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Court case - part 1

Colin Campbell
by Colin Campbell on 02/02/21 18:00

It’s beautiful this, all life is here.

A couple of years ago I wrote about a speed awareness course in which I didn’t get an awful lot out of expect for lots of blogs and lots of people watching and evaluations of the world.

Today I went to ‘court’, two and a half years after someone ran into the back of my car on a motorbike and was able to get a goldfish bowl view of exactly how the legal system is running at the moment.

I was basically being sued by someone who said I didn’t take enough caution in driving my car forwards before they ran into the back of me and if you’ve not been involved in civil action legal cases before, you must understand that all emotion has to be removed because the process has no emotion.

Almost comical though as we signed into a secure platform (basically teams) with the court usher making sure everybody was there: the claimant (the person who ran into the back of me), the witness (an old man who’d been present on the side of the road and his wife for support) and me.

The usher doesn’t turn the screen on obviously and it’s a lady who talks to you and later the barristers arrive and finally the judge comes in and out.

This has been running for 2 ½ years and I had a conversation with the solicitor for the insurance company approximately 2 weeks ago to ask how likely it would be that the case wouldn’t actually go ahead.

Tuesday is my surgery day and I had 3 large surgery cases booked which ultimately had to be cancelled to make way for this court case which was scheduled to run between 10.30am and 1.30pm.

I was advised though that I had to keep the whole day free because anything could happen but knowing these cases as I do, it was clearly obvious that it was likely to be settled before the first bell and so it was.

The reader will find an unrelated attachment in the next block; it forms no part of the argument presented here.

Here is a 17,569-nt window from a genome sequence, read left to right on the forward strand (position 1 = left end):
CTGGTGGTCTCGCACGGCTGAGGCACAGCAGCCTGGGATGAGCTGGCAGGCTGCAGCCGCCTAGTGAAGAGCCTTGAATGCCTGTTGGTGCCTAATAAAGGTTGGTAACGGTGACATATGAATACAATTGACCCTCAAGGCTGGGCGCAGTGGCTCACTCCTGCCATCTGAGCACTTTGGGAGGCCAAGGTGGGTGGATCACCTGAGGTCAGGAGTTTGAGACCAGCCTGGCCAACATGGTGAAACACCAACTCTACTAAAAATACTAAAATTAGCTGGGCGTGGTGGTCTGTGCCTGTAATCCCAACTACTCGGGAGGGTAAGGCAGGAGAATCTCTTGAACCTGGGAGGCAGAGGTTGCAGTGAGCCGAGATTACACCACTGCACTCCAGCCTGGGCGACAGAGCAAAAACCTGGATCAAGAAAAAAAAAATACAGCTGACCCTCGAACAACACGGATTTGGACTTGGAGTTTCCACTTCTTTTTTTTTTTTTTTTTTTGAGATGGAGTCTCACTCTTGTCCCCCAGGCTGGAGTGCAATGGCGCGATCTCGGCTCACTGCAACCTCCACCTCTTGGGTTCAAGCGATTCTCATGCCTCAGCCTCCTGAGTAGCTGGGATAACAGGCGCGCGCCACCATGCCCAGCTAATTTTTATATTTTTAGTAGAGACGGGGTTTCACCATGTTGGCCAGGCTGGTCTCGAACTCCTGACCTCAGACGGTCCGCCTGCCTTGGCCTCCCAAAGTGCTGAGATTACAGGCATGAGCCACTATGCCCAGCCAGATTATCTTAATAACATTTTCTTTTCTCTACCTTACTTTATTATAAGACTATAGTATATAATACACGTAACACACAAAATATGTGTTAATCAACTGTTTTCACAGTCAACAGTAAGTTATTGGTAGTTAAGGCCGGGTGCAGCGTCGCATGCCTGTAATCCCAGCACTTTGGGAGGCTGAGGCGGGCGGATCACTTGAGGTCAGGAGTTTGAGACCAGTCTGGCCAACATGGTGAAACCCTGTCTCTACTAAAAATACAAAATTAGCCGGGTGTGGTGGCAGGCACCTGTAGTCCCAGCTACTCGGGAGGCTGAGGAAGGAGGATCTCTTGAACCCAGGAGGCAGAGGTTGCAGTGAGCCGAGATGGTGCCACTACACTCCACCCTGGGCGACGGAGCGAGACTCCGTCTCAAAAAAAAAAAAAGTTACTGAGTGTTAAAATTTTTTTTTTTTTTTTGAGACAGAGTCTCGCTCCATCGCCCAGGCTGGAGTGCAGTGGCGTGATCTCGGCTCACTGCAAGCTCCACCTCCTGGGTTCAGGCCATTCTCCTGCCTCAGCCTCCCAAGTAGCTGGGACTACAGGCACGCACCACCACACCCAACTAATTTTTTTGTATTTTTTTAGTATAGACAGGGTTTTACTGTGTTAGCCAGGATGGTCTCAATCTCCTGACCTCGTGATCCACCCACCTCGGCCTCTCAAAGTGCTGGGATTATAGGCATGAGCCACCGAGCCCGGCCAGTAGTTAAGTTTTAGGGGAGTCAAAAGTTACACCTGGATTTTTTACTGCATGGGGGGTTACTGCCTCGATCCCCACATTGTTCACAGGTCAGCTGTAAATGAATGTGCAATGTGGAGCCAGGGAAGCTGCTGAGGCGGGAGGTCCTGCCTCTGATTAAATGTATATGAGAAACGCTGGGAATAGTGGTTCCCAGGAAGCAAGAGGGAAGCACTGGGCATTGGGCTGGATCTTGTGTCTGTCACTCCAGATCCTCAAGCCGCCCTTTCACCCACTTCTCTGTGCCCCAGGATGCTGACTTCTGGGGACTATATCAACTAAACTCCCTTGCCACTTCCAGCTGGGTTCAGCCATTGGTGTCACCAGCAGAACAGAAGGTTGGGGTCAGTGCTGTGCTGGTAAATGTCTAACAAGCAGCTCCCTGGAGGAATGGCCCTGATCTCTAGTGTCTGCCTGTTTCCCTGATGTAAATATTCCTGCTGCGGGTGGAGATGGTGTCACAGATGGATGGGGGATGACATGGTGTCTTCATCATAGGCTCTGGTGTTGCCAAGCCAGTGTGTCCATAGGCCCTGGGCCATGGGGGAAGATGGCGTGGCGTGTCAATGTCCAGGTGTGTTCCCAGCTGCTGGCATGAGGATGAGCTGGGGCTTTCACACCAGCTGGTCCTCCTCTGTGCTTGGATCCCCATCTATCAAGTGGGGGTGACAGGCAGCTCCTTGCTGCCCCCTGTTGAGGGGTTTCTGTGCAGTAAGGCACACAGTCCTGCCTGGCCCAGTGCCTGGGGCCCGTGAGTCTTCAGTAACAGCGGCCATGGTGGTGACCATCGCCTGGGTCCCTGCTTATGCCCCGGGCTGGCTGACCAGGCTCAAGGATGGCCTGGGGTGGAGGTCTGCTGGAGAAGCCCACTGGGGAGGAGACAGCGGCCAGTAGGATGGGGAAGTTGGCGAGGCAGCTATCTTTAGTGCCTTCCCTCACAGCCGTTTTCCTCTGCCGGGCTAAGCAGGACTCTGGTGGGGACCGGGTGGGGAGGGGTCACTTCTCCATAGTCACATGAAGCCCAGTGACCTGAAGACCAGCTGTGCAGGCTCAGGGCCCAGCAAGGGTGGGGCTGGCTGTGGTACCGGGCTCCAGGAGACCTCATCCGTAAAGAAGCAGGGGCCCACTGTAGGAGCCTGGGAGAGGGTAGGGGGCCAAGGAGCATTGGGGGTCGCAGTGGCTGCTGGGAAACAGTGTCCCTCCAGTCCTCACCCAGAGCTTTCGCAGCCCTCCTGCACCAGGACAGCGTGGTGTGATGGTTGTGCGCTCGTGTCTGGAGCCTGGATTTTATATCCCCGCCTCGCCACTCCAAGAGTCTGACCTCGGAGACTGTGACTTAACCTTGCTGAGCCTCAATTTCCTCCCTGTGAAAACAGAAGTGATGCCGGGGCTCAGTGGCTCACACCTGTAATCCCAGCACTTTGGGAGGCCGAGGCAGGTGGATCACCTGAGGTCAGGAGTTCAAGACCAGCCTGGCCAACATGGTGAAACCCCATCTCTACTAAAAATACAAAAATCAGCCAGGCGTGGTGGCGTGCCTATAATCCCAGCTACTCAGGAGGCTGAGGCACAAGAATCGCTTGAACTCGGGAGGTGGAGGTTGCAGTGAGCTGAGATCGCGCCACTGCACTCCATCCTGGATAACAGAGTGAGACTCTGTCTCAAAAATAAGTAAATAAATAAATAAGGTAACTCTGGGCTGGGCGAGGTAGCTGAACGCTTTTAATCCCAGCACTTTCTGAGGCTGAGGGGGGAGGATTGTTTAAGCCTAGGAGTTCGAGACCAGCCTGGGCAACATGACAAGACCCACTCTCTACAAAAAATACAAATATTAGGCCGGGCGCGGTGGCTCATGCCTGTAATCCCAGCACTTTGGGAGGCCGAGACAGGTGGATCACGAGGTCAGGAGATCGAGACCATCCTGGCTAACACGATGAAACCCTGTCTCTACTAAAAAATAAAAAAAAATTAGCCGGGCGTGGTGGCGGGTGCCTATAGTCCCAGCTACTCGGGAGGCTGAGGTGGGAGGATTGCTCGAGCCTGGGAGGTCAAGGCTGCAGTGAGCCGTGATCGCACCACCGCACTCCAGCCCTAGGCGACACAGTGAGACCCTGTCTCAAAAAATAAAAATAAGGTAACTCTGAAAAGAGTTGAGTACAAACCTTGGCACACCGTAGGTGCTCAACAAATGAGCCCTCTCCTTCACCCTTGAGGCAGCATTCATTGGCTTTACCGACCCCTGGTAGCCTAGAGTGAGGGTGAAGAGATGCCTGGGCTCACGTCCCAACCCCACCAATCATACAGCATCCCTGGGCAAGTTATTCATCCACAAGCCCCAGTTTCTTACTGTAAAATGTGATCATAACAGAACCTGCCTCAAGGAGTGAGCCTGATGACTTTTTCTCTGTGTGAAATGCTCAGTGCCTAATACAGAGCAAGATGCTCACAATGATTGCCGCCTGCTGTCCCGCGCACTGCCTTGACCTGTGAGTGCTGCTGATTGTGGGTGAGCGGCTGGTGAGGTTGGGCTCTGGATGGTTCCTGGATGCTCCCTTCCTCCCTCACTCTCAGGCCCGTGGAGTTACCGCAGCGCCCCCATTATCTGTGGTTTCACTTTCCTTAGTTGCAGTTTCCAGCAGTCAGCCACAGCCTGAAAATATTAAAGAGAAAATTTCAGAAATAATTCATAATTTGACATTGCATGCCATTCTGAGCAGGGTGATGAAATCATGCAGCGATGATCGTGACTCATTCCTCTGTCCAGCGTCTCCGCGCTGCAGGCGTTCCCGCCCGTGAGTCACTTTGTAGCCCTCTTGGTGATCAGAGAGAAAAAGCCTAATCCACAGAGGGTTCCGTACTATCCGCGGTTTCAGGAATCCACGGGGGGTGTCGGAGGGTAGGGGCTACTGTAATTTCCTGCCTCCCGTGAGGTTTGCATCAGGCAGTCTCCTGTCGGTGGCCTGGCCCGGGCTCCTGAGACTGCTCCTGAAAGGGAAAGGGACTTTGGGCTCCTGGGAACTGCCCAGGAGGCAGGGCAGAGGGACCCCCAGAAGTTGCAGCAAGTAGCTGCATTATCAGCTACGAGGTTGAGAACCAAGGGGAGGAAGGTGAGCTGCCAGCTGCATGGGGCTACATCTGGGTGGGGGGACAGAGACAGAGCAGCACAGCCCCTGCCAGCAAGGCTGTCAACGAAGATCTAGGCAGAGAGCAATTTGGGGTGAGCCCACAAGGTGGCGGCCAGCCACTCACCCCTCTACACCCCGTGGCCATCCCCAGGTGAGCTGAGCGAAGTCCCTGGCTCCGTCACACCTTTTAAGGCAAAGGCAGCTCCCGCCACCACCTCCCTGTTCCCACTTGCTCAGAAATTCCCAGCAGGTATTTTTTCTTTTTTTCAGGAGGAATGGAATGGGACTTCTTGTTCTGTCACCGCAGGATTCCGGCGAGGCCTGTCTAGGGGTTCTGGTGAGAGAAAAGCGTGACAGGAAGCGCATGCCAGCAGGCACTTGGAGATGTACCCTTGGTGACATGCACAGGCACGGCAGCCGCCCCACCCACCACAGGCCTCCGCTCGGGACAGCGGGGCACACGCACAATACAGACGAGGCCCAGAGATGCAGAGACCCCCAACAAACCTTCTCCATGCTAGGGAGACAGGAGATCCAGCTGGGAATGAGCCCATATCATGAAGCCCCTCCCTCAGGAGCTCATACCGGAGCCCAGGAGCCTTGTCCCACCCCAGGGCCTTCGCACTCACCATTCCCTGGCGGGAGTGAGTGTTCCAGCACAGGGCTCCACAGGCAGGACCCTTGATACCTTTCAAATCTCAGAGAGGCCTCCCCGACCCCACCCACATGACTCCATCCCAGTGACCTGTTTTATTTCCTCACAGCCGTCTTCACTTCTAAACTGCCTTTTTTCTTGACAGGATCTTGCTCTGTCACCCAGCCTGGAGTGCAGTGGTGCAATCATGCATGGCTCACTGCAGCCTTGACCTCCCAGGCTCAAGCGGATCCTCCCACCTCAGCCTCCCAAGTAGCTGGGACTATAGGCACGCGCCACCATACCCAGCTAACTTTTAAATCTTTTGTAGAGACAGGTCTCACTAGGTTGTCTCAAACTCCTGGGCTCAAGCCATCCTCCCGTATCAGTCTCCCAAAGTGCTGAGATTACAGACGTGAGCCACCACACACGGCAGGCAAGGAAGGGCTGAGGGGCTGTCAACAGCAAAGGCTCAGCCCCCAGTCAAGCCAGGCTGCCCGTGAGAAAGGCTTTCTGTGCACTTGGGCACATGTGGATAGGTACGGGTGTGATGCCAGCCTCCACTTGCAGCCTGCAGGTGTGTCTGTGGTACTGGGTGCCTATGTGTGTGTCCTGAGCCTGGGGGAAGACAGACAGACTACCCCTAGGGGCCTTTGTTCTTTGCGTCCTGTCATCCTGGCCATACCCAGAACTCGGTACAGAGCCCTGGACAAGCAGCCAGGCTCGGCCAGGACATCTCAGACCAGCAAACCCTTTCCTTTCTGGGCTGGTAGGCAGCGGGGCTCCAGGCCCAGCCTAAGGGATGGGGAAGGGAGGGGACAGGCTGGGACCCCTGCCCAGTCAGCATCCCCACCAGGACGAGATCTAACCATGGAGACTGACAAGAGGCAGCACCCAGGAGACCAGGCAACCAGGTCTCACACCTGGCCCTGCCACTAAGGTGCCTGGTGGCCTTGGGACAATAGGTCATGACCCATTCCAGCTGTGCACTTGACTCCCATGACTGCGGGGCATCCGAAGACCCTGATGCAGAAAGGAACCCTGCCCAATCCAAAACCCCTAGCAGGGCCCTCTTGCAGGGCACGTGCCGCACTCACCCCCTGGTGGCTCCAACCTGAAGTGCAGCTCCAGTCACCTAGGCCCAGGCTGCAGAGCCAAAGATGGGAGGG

Luckily I'd kept my afternoon in place because even after it was settled, we had to remain ‘available’ in case the barristers couldn’t agree on the wording of the settlement which ultimately was agreed by about 11.15am and so no one will take responsibility for suggesting that it’s likely to be settled beforehand and no one will actually give you the facts and you can't speak to a barrister beforehand who’s ultimately the one who says it should be settled.

In the end the case is settled 50/50 (despite the fact someone ran into the back of me), the reason for this is that they said that I wasn’t signalling to turn right, and I can’t remember seeing the person behind me so if I don’t lie and they say I didn’t signal then I’m half to blame for someone running into the back of my car.

In the end it doesn’t matter because nobody died (or was even hurt) and so the best thing to do is to have a conversation with the barrister at 10am and when they ask you if you’re happy to make it go away for 50/50 say yes and decide to do something else with the time that becomes available which is much more positive and productive.

The truth is these things are laced in emotion and that gets in the way of being reasonable.

I’ll do a few parts to this because the second observation is about zoom poverty and I’ll talk about this tomorrow, the third is responsibility poverty which I’ll talk about on Thursday and the fourth is what to do when time becomes available that you never had before.

 

Blog Post Number - 2633 

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Colin Campbell
Written by Colin Campbell
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